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The Gig Economy and Workers’ Rights

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What is important to most people when they think about their job? Comfort and happiness are big parts of it, but when it comes to practicality, the things people focus on are what the job provides: dental and health insurance, 401k, sick leave, social security, and worker’s compensation in the event of an injury. But the economy is in such a state that these benefits, which most people working full-time hours would accept as automatic, may not be there anymore.

What Is a Gig Economy?

There are a lot of names for it, actually; on-demand, sharing, freelance. Many companies are firing their full-time employees, and hiring them back as independent contractors to do the exact same work for a lower salary and no benefits. Merck, a large pharmaceutical company, did precisely this to 400 of its workers at their Philadelphia factory. So why is the “gig” economy growing?

Part of the reason is there are more avenues for extra income, particularly with ride-share services such as Uber and Lyft. Research shows that 81 percent of these company’s drivers work part time hours (fewer than 34 hours per week). In professions such as these where the turnover rate is high and there is always a plethora of available part-time workers, companies are feeling less pressure to actually provide for their most dedicated workers.

Another part of the reason is larger companies and corporations cutting back on expenses. The Bureau of Labor Statistics estimates that a company can reduce labor costs by as much as 30 percent, purely by not providing benefits. This is even higher for state and local government employers, at 36 percent. So if a company fires full-time workers and hires them back as “freelancers” for the exact same type and amount of work, they can save a lot of money.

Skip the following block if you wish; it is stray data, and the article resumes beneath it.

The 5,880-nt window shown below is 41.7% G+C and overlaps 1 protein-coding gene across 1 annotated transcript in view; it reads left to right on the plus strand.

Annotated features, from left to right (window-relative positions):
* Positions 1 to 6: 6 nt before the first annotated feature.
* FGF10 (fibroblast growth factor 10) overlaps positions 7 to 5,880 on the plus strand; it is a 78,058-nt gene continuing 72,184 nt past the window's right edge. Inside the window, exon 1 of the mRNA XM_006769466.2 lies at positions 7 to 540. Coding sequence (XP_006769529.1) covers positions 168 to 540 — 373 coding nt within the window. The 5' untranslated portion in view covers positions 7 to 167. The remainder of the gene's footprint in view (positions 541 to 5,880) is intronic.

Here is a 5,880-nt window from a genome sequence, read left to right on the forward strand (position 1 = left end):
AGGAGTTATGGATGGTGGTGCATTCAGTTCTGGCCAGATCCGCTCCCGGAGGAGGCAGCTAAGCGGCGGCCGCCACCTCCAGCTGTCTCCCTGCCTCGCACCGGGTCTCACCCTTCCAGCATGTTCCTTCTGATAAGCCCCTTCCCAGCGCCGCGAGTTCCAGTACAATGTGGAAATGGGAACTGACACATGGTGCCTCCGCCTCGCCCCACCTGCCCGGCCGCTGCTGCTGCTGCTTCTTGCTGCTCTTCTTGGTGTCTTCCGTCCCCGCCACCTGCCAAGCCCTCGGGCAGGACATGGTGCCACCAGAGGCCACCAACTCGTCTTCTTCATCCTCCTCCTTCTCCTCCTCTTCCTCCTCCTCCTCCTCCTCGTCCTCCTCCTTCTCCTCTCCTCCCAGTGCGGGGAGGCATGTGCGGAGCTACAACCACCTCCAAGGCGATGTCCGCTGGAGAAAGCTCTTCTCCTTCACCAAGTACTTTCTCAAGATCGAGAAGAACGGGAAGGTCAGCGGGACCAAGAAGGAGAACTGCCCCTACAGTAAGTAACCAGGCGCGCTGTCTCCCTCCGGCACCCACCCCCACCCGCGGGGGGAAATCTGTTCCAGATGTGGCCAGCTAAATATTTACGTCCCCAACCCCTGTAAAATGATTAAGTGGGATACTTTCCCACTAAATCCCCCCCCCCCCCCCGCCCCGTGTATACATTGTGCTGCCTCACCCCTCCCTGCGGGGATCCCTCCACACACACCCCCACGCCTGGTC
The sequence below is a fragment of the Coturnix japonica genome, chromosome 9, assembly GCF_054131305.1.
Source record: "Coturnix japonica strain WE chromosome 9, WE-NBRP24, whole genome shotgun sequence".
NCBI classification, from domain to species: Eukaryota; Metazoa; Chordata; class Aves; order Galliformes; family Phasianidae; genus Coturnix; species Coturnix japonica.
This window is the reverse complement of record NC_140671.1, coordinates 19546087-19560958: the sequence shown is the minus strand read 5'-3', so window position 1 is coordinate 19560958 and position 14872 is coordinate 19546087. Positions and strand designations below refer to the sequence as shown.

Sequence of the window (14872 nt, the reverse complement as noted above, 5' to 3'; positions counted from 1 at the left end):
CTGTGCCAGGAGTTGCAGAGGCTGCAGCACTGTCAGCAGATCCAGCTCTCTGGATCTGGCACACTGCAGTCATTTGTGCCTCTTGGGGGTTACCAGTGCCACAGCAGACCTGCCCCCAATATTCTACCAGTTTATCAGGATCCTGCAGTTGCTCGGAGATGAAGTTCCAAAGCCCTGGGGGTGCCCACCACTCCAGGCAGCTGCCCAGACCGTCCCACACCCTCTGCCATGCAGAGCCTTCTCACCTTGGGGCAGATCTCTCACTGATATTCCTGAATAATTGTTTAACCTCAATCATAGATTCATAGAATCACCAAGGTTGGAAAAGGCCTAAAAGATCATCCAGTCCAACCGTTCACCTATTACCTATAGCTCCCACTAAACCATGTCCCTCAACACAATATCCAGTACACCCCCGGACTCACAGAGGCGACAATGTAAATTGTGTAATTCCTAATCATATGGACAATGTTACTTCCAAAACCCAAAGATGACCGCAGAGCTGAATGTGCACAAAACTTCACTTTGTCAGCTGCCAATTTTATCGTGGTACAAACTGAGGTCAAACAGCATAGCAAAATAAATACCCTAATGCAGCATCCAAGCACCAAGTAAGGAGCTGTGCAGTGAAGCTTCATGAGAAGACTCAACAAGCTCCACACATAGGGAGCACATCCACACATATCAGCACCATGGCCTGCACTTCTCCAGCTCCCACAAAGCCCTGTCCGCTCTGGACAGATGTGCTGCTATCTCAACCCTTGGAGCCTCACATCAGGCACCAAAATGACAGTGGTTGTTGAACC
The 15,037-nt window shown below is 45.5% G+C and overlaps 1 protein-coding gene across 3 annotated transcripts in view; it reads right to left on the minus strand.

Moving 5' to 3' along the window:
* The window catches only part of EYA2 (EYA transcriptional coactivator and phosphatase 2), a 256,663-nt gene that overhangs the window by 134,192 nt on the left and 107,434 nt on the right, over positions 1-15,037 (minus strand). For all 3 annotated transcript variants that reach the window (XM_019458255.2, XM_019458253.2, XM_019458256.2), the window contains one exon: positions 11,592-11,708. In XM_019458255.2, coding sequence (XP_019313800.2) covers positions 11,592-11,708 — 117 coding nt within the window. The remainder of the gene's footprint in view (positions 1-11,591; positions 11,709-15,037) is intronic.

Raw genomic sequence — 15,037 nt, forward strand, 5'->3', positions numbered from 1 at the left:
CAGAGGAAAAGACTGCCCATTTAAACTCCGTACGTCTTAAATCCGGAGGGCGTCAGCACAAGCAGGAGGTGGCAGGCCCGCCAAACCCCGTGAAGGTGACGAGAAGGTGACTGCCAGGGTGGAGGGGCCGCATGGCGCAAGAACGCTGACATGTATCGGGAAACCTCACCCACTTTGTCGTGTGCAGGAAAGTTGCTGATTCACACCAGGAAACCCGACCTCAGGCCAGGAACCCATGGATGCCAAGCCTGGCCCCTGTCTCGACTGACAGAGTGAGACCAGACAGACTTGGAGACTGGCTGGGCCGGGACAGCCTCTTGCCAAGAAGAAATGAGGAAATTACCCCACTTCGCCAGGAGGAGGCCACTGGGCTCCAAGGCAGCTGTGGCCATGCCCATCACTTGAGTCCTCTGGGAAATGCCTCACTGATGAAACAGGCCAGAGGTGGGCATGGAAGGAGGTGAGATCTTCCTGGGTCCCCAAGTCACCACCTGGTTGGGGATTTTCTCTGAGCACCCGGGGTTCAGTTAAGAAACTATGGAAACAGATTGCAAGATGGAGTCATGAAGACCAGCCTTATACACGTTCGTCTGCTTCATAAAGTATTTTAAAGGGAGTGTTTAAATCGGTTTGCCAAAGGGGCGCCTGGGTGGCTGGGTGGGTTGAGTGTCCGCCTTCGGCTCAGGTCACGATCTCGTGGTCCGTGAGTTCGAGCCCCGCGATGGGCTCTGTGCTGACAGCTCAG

How Does the Gig Economy Affect Worker’s Compensation?

It’s not just health benefits that are lost in a gig economy; the ability to hold employers accountable and be fairly compensated when you are injured on the job is severely hindered as well. If you are hurt on the job you could potentially sue the company, or be compensated for medical expenses; but of the lost wages for missed time at work, you may be out of luck there.

Businesses are not required to pay their freelancers or independent contractors any worker’s compensation. If you are injured on the job, you would be left to fend for your own medical bills and would not receive any lost wages. Until the law is adjusted to account for this shift in the economy and how more and more people are finding work, this will unfortunately never change.

There are some benefits to this type of economy; someone who works as an independent contractor can theoretically enjoy a little bit of extra freedom and flexibility in choosing their own hours. But should an injury happen while on the job, getting a worker’s compensation claim approved will be more difficult than it would be if they were considered a full-time employee.